As a trans person myself, I too have experienced mansplaining , sexual aggression and misogynistic remarks from men, experiences which were profoundly different from the transphobic slurs or discriminatory remarks I have dealt with at other times. It is a different thing to have a man in a club grab your ass and hiss what he would like to do to "such a pretty girl" than to have another bloke ask you whether you "have a dick" because he heard a rumour and now has a bet on with his mates. Both have happened to me on the same night.
By advocating for a purely sex-based definition of womanhood, terfs claim to be defending women’s rights. What they forget, however, is that by doing so, they actually undermine feminism because the idea of a "natural distinction" between man and woman is exactly what patriarchy relies on.
Throughout history, male dominance over women has been explained as resulting from these natural differences between the sexes. By presenting "womanhood" as a biologically determined and unchangeable category, terfs paradoxically give greater strength and legitimacy to the system of oppression they are seeking to destroy.
The truth is that all women – trans and non-trans – have something to gain from the abolishment of patriarchy. Even though their bodies and some of their experiences may differ, feminism can be a rallying point for all women, trans or not, to come together and collectively oppose the oppressions they both face.
If equality for women is achieved by excluding and demeaning trans people, then what does that equality really mean?
That, I believe, is one of the most important questions for feminism today.
How do we raise a feminist?
By Irene Caselli
Every person who believes men are superior to women was once a child.
People who see women as possessions passed on from their fathers to their husbands; as child bearers and kitchen cleaners; as worthless on the sports field or in the boardroom; as leaders who must be asked "how do you juggle it all?" or whose sartorial choices matter as much, if not more, than their policy choices. All these people were once children.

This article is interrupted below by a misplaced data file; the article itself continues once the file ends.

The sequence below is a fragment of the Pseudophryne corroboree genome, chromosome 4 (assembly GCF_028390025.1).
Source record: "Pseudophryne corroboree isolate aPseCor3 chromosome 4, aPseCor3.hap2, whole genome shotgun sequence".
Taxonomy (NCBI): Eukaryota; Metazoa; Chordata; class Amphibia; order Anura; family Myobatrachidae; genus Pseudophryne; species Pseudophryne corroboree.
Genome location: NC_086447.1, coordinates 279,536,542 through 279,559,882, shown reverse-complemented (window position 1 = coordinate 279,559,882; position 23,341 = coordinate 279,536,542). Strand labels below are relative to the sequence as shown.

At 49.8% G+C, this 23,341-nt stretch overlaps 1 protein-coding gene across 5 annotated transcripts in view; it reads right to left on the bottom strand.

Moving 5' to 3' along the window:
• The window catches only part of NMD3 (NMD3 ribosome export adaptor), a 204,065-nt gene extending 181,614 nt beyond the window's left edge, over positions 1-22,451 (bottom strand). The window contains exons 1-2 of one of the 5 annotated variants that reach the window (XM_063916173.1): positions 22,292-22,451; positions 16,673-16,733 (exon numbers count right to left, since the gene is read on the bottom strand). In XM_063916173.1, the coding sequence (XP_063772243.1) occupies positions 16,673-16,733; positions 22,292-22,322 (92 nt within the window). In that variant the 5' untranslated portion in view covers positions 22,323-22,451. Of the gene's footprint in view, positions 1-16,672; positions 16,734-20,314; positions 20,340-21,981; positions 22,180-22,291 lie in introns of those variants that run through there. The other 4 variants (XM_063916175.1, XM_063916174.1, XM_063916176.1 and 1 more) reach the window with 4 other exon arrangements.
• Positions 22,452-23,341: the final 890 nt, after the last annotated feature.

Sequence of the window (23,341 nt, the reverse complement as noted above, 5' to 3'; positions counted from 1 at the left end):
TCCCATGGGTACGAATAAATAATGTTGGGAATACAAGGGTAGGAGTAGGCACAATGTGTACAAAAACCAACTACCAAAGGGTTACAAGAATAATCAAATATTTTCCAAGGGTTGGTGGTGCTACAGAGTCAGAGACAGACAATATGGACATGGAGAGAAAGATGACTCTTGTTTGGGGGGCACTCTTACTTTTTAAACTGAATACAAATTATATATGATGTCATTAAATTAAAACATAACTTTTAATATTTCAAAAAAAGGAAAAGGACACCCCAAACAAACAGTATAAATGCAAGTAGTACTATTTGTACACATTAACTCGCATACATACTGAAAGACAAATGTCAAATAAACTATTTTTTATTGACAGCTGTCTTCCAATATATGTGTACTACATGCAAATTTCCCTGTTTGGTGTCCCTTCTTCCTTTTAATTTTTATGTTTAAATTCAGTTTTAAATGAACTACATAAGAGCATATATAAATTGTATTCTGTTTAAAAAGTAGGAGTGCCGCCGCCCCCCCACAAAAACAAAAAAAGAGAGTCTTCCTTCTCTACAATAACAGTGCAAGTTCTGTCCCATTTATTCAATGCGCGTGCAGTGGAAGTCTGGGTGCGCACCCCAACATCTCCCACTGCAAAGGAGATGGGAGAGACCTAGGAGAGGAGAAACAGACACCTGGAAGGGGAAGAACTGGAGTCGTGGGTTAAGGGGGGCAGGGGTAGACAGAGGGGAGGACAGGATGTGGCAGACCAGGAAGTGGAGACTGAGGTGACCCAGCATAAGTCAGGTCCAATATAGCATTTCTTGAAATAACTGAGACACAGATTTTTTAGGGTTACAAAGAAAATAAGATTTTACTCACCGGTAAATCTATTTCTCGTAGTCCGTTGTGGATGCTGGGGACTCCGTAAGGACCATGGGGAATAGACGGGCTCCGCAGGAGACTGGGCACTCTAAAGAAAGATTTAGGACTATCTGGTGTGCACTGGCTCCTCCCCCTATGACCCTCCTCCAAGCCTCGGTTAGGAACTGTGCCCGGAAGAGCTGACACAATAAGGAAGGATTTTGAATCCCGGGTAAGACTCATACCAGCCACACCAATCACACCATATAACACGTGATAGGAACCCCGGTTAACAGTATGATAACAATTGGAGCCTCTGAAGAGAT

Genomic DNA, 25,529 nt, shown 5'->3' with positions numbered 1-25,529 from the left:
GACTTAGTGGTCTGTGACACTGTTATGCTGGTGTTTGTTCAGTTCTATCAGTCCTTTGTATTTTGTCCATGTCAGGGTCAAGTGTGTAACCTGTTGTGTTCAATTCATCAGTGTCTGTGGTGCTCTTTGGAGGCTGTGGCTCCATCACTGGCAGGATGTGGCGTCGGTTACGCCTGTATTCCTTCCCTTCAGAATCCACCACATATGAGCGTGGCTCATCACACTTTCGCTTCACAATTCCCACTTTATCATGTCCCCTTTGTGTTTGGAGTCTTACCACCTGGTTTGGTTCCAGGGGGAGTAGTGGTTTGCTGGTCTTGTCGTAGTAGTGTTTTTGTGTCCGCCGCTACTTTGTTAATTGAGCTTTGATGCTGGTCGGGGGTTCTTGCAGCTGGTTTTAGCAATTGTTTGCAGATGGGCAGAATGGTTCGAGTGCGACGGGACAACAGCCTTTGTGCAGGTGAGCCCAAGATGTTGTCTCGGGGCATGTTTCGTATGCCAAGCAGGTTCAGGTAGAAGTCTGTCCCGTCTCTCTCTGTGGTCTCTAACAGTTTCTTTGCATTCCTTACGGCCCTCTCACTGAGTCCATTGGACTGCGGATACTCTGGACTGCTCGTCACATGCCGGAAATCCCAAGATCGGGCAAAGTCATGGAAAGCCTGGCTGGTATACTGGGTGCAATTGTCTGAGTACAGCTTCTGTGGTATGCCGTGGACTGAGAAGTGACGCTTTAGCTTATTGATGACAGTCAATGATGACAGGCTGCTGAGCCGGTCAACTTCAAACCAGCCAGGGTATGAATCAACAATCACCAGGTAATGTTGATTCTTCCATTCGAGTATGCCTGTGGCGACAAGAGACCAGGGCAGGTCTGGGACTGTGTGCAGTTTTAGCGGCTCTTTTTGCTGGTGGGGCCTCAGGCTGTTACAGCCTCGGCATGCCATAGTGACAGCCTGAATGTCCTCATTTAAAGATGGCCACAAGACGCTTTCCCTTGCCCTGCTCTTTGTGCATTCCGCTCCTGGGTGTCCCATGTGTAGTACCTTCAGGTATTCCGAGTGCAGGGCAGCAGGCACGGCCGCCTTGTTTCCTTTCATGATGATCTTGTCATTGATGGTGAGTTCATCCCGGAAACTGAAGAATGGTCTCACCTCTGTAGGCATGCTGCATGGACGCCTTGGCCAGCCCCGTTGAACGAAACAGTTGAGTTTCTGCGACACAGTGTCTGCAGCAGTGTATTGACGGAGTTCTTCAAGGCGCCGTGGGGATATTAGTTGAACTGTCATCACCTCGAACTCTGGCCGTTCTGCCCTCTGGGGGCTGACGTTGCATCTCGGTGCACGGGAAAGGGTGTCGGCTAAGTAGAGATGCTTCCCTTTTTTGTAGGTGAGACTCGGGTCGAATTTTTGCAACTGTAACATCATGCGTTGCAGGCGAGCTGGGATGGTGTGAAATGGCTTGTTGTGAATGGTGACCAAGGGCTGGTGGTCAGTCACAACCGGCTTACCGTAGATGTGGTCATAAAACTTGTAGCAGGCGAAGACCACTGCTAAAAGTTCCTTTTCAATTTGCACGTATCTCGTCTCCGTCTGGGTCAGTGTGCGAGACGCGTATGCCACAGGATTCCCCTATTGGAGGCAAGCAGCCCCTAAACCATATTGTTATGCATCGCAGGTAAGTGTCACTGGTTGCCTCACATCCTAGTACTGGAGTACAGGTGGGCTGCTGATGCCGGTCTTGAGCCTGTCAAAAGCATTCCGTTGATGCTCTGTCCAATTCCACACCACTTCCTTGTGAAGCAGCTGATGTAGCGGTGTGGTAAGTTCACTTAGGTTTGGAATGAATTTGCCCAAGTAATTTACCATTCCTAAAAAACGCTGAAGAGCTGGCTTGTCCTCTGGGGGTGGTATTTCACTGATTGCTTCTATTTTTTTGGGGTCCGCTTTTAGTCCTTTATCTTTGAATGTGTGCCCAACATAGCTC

Pretty early in life, we all learn to observe the dynamics around us and adjust our behaviour accordingly. So if small children are learning the behaviours that will later be called out as toxic, sexist, or bigoted, how can parents and carers set future generations on a different course?
As a feminist and a mother, I have thought a lot about this question, and I’m often confronted by my internal biases. Would I treat my son differently if I perceived him as a daughter? What behaviours might I see and excuse because "boys will be boys"? Parents create only a tiny part of the environment that affects a child’s life, but early experiences are hugely important in establishing a person’s behaviour.
To the extent that it’s possible to trace an adolescent’s attitudes back to a familial source, a study found that mothers are the primary source of sexist attitudes held by their children. And more than at any other point in their lives, mothers (and fathers) are more likely to fall into gendered roles with the arrival of their firstborns – which even happens in same-sex couples.
Would I treat my son differently if I perceived him as a daughter? What behaviours might I see and excuse because ‘boys will be boys’?
This is an important challenge to feminists and feminism because you unwittingly pass on your views and values to your child. And once children are around, a new parent is tired, and anxious to know how to dismantle systems between nappy changes.
Neuroscience is giving us more information on how crucial the first 1,000 days of life are. If we don’t pay attention, we are missing out on the potential of planting the most long-lasting seeds.
This is a new opportunity for feminism: early childhood can become a new place of action. If we have feminist children who grow into feminist adults, we may have fewer mothers and fathers who fall into gendered roles and prepetuate the status quo.
And just imagine if we get it right: we will raise adults who don’t get boxed into or judge others on an idea of gender, just because they were born of a determinate sex. That’s the foundation of a feminist society.